Pardon the interruption from the recent Information Lifecycle Governance theme of my postings but I felt the need to comment on this topic.  I even had to break out my flux capacitor for this posting to remind me as I was certain I had seen this before.

Recently at the ARMA Conference and currently in the AIIM Community at large, there is a flood of panels, webinars, blog postings and tweets on a “new” idea from Geoffrey Moore (noted author and futurist) differentiating “Systems of Record” from “Systems of Engagement.” This idea results from a project at AIIM where Geoffrey Moore was hired as a consultant to give the ECM industry a new identity among other things. One of the drivers of the project has been the emergence and impact of social media on ECM. The new viewpoint being advocated is that there is a new and revolutionary wave of spending emerging on “Systems of Engagement” – a wave focused directly on knowledge worker effectiveness and productivity.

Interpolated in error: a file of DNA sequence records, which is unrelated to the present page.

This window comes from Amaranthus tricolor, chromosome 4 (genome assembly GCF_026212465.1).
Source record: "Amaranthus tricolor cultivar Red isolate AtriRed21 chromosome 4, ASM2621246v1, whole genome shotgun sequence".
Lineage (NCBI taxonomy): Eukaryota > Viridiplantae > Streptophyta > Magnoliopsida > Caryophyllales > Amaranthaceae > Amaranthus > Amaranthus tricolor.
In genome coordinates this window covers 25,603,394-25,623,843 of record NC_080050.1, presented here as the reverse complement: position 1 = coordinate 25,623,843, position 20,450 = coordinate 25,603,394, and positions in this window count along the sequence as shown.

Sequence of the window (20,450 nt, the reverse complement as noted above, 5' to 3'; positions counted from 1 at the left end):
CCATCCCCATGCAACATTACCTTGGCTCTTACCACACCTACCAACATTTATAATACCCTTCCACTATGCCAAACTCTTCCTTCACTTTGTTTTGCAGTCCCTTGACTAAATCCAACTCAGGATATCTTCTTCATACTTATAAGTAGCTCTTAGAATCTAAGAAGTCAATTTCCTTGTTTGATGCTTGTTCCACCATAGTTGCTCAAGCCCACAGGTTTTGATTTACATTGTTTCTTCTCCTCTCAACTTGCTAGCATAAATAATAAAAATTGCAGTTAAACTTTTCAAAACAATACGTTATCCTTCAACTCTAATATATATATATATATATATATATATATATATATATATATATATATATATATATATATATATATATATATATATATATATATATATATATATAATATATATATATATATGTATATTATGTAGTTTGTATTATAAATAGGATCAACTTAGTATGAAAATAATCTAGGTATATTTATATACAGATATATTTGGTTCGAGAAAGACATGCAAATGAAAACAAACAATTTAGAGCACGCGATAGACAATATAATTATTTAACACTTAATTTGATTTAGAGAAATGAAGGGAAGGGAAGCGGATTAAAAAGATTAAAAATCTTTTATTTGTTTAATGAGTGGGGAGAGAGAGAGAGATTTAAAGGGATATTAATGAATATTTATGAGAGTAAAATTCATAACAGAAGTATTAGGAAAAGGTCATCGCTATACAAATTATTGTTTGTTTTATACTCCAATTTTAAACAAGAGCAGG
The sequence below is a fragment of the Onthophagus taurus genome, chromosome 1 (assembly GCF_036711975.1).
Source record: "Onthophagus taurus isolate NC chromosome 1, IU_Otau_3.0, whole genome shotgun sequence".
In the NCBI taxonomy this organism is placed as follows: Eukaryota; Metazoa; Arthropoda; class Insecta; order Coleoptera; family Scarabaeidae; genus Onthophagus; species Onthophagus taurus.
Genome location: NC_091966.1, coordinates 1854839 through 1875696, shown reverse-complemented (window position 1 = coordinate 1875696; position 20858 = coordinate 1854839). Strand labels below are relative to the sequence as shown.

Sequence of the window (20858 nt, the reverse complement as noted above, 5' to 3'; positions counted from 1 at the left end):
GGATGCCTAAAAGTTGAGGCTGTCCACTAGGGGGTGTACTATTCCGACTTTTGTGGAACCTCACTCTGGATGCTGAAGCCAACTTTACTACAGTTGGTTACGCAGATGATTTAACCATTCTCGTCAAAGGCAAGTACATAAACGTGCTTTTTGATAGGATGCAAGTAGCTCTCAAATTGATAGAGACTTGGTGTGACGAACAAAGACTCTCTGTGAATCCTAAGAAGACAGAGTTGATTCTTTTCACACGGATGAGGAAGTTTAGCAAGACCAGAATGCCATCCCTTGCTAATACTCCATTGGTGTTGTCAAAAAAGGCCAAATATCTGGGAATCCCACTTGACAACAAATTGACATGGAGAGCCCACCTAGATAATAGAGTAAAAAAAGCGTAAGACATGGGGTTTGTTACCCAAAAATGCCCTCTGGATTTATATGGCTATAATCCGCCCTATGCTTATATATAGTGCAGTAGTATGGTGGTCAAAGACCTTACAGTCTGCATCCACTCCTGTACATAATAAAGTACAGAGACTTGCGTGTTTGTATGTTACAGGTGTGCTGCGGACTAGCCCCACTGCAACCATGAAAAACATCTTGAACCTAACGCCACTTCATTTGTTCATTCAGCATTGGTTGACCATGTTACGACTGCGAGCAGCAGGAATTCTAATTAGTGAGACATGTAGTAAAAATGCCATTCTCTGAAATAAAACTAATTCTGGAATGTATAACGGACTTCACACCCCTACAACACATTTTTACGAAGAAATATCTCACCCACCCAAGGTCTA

Let me start by saying that I am in full agreement with the premise behind the idea that there are separate “Systems of Record” and “Systems of Engagement.” I am also a big fan of Geoffrey Moore. I’ve read most of his books and have drank the Chasm, Bowling Alley, Tornado and Gorilla flavors of his Kool-Aid. In fact, Crossing the Chasm is mandatory reading on my staff.

Most of the work from the AIIM project involving Moore has been forward thinking, logical and on target. However, this particular outcome does not sit well with me. My issue isn’t whether Moore and AIIM are right or wrong (they are right). My issue is that this concept isn’t a new idea. At best, Geoffrey has come up with a clever new label. The concept of “System of Record” is nothing new and a “System of Engagement” is a catchy way of referring to those social media systems that make it easier to create, use, and interact with content.

Here is where AIIM and Moore are missing the point. Social Media is just the most recent, not the first “System of Engagement.” Like those before it, these previous engagement systems were not capable of also being “Systems of Record” … so we need both … we’ve always needed both. It’s been this way for years. Apparently though, we needed a new label as everyone seems to have jumped on the bandwagon except me.